Côtes du Rhône without added sulfite
Biodynamic Wine: Domaine des Carabiniers
Côtes du Rhône with no sulphites added.

At the other extreme, the biodynamic grower focuses their efforts on helping the vine to help itself.  They reason that a strong, healthy vine can repel invaders.  Strong vines are created by using one of nine biodynamic sprays.  For example, a spray made from the horsetail plant is used to help build resistance against fungi.  Horsetail plants naturally contain sulphur, and sulphur is a great natural fungicide.  By spraying the vines with this spray, biodynamics fends off the fungal risk.  But as with the conventional grower, constant rain will wash away the protective element.

An important aspect of biodynamic agriculture is conducting vineyard operations according to the cosmic rhythm. Growers refer to four different types of day: Root, Flower, Shoot and Leaf.  By consulting an annual calendar, a grower can see, for instance, when new vines should be planted in order to give their root systems the best start.  The idea of cosmic rhythms is one of the most confounding aspects of biodynamics, but it is a belief that many biodynamic growers adhere to. 

The organic grower, who is forbidden by their certifying body to use synthetic sprays, takes a middle approach.  Sulphur, as we know, protects against fungi, so why not spray elemental sulphur? Well, that’s exactly what organic growers do, and some conventional growers too, to treat powdery mildew.  Copper is the organic grower’s weapon of choice against downy mildew though this is coming under increasing scrutiny because copper is toxic.

Next pest off the rank, let’s look at insects in the vineyard. We need insects in the vineyard ecosystem, and so the obvious problem with using an insecticide to eradicate a pest insect is that to a droplet of insecticide, an insect is an insect.  You kill the good along with the bad.  That’s not good.  One well-implemented solution to reducing the grapevine moth is sexual confusion using pheromone baits in the vineyard.  These baits slow the reproduction of the moth and thereby reduce the damage their caterpillars cause.   Eliminating plant habitat, which harbours problem insects, is another possible approach but a more recent trend, adopted by growers of all cultural persuasions, is planting native insectary plants.  These plants provide habitat for native insects, the types of insects that growers want in their vineyards to help restore ecological balance. In effect, you’re encouraging good insects to colonise the vineyard, doing away with the bad insects.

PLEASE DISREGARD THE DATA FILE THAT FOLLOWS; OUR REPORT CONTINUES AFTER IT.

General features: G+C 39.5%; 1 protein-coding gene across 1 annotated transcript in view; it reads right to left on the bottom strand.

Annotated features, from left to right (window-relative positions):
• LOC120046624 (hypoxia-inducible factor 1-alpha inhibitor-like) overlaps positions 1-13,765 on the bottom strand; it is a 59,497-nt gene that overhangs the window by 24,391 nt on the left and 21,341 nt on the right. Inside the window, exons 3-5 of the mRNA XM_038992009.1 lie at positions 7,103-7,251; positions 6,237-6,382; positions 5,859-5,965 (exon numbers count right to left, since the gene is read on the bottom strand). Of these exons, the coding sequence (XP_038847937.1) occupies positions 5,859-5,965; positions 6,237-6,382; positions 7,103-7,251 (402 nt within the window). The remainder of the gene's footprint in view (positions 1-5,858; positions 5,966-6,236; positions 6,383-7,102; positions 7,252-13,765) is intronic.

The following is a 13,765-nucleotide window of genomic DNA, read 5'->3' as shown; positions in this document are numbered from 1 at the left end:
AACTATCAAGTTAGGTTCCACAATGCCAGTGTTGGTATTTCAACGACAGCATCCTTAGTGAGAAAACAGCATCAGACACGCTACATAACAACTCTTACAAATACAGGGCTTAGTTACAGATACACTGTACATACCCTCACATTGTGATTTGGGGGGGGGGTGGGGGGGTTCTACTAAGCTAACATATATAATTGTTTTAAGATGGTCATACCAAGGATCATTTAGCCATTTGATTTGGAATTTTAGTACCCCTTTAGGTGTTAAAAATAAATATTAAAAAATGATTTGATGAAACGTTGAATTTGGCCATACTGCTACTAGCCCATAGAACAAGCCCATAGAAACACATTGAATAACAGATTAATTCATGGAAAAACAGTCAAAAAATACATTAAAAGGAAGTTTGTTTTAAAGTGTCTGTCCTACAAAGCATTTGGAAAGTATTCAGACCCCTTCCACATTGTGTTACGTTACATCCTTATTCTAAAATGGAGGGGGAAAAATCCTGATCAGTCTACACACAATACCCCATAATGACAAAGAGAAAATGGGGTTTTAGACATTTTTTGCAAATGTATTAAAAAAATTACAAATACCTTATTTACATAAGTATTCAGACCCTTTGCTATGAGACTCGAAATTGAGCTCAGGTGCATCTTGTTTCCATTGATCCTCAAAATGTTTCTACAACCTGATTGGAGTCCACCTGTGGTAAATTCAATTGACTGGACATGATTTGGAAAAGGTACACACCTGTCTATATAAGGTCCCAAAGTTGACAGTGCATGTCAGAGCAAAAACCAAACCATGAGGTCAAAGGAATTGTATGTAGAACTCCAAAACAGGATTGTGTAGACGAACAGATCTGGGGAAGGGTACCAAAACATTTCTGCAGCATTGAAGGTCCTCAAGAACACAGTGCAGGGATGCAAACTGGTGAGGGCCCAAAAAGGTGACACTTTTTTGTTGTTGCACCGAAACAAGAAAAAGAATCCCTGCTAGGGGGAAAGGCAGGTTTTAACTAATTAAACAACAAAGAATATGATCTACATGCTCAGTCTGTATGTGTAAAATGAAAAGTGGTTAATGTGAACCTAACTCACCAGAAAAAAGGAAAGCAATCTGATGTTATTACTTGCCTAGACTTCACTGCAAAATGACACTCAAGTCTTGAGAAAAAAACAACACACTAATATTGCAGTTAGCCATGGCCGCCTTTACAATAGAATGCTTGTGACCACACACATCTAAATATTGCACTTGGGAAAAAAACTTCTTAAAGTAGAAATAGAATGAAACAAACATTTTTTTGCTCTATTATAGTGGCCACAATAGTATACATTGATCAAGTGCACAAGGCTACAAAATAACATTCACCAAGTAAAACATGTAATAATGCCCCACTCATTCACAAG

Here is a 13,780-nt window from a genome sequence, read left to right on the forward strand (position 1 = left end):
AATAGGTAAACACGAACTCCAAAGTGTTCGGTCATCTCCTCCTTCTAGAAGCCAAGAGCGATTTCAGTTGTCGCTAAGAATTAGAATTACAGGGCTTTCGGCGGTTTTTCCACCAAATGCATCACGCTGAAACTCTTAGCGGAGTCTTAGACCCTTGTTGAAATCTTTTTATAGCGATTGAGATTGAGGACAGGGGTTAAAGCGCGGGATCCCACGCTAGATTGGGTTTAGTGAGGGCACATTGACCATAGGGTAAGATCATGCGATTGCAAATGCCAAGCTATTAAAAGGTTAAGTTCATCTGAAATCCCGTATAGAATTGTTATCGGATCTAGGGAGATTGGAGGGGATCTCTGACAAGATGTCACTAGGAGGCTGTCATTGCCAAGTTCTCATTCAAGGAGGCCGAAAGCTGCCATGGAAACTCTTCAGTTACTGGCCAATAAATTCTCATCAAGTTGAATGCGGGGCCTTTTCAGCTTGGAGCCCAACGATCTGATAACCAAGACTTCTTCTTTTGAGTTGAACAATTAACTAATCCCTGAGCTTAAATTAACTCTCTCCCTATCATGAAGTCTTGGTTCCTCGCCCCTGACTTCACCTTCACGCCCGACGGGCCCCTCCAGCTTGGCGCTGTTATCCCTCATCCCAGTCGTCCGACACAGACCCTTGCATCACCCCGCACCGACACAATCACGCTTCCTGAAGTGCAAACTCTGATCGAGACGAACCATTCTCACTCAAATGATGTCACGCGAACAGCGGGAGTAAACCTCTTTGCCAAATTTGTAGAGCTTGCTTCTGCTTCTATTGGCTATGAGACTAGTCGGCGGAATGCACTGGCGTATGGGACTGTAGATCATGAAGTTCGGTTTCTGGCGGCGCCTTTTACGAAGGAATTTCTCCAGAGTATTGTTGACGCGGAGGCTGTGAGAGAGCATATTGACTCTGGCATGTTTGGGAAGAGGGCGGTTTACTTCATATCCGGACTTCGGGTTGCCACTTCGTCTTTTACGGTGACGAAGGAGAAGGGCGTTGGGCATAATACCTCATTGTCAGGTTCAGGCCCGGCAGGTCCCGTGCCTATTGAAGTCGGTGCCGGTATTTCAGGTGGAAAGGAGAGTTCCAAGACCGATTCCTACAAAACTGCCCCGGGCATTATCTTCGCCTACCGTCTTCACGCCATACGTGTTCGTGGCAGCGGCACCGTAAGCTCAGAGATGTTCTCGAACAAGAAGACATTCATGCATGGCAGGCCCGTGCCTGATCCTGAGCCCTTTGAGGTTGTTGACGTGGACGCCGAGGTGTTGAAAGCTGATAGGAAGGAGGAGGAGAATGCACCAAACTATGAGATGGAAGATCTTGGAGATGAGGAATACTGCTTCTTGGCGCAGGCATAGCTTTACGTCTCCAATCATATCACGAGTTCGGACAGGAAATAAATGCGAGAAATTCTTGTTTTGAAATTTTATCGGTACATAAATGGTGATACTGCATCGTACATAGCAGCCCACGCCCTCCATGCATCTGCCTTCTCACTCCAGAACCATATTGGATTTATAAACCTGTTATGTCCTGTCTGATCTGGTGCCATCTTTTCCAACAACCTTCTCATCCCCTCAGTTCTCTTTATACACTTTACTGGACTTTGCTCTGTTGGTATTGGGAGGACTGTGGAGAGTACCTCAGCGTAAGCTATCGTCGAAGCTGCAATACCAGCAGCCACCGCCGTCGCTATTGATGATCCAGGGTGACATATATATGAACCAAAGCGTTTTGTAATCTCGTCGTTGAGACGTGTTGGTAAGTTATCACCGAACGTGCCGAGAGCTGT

Alright then, we’ve got a healthy vineyard, no outbreaks of mildew, no problem insects, the sun is shining, the vines are growing, and so too are the weeds.  Both vines and weeds use the nutrients and water in the soil.  Uncontrolled weeds and out-of-balance soil nutrient is a recipe for disaster.

Weed control for our conventional grower is, in theory, quite simple.  Get into the vineyard when the weeds are growing, give them a good drink of an appropriate weedkiller and hey presto! the job’s done.  Do take care not to spray the stuff on the vines, though, because the weedkiller may not differentiate friend from foe.  Some weeds are, of course, less keen to give up the fight, so multiple sprays are needed to keep them controlled.  It all costs the grower and comes with the risk that with every drive down the row the tractor is compacting the soil.  No one wants compacted soils except perhaps a specially evolved weed species.